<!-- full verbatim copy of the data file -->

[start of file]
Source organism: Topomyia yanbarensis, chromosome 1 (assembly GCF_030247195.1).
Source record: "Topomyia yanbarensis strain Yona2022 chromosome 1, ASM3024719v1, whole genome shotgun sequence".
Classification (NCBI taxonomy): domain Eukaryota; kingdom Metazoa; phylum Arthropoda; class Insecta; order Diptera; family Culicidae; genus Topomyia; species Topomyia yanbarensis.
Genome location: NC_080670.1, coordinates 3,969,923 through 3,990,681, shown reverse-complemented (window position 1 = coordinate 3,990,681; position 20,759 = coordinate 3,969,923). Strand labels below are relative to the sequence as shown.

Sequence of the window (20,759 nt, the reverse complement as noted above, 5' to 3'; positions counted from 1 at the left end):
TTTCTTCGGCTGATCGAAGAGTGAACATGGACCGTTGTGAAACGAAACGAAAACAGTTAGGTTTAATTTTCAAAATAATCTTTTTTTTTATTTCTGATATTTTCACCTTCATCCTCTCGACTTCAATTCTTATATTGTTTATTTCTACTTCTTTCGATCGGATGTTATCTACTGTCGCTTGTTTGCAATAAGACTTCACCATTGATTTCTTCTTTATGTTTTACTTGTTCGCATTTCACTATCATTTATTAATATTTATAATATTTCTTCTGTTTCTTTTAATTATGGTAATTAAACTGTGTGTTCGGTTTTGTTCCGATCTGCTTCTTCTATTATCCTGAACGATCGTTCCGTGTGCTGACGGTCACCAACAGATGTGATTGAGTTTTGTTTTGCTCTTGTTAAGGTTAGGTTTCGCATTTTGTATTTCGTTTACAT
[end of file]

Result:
Source organism: Topomyia yanbarensis, chromosome 1 (assembly GCF_030247195.1).
Source record: "Topomyia yanbarensis strain Yona2022 chromosome 1, ASM3024719v1, whole genome shotgun sequence".
Classification (NCBI taxonomy): domain Eukaryota; kingdom Metazoa; phylum Arthropoda; class Insecta; order Diptera; family Culicidae; genus Topomyia; species Topomyia yanbarensis.
Genome location: NC_080670.1, coordinates 3,969,923 through 3,990,681, shown reverse-complemented (window position 1 = coordinate 3,990,681; position 20,759 = coordinate 3,969,923). Strand labels below are relative to the sequence as shown.

Sequence of the window (20,759 nt, the reverse complement as noted above, 5' to 3'; positions counted from 1 at the left end):
TTTCTTCGGCTGATCGAAGAGTGAACATGGACCGTTGTGAAACGAAACGAAAACAGTTAGGTTTAATTTTCAAAATAATCTTTTTTTTTATTTCTGATATTTTCACCTTCATCCTCTCGACTTCAATTCTTATATTGTTTATTTCTACTTCTTTCGATCGGATGTTATCTACTGTCGCTTGTTTGCAATAAGACTTCACCATTGATTTCTTCTTTATGTTTTACTTGTTCGCATTTCACTATCATTTATTAATATTTATAATATTTCTTCTGTTTCTTTTAATTATGGTAATTAAACTGTGTGTTCGGTTTTGTTCCGATCTGCTTCTTCTATTATCCTGAACGATCGTTCCGTGTGCTGACGGTCACCAACAGATGTGATTGAGTTTTGTTTTGCTCTTGTTAAGGTTAGGTTTCGCATTTTGTATTTCGTTTACAT